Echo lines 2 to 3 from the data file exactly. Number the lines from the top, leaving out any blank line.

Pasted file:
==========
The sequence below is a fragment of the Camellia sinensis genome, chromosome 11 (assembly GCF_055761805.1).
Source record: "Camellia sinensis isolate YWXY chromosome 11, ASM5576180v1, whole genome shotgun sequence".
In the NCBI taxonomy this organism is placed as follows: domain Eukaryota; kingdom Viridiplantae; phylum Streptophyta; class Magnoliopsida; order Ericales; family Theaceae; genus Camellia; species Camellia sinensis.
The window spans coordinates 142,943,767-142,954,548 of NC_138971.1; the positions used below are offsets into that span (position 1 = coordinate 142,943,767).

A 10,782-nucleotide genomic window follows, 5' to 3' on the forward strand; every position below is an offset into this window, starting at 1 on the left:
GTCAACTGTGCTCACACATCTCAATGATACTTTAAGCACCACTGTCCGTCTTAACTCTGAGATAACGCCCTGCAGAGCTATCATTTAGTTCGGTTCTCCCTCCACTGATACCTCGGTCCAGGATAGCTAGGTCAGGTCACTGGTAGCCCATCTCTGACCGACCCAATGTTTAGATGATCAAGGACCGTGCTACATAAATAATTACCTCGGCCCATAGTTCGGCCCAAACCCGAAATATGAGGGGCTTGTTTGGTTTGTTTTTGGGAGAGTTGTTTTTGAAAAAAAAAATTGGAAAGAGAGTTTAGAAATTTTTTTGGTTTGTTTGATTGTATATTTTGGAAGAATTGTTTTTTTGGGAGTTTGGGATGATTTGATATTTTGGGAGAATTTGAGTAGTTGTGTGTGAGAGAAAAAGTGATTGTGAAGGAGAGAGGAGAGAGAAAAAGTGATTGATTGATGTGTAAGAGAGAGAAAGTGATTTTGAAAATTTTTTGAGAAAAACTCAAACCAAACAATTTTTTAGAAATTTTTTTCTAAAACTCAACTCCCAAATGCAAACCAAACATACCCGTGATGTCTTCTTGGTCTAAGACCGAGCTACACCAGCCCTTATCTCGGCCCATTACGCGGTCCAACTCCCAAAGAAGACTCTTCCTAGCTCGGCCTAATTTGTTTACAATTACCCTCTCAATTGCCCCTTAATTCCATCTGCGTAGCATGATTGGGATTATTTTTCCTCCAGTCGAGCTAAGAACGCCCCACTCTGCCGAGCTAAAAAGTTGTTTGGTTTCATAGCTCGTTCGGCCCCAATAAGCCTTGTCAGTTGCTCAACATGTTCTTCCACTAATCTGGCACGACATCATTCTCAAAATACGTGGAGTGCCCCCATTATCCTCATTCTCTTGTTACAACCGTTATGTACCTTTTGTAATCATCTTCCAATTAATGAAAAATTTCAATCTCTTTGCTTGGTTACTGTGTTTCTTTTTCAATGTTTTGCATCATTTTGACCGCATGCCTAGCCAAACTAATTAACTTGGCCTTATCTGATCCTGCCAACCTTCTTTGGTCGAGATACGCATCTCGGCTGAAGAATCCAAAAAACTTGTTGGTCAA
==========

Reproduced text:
Source record: "Camellia sinensis isolate YWXY chromosome 11, ASM5576180v1, whole genome shotgun sequence".
In the NCBI taxonomy this organism is placed as follows: domain Eukaryota; kingdom Viridiplantae; phylum Streptophyta; class Magnoliopsida; order Ericales; family Theaceae; genus Camellia; species Camellia sinensis.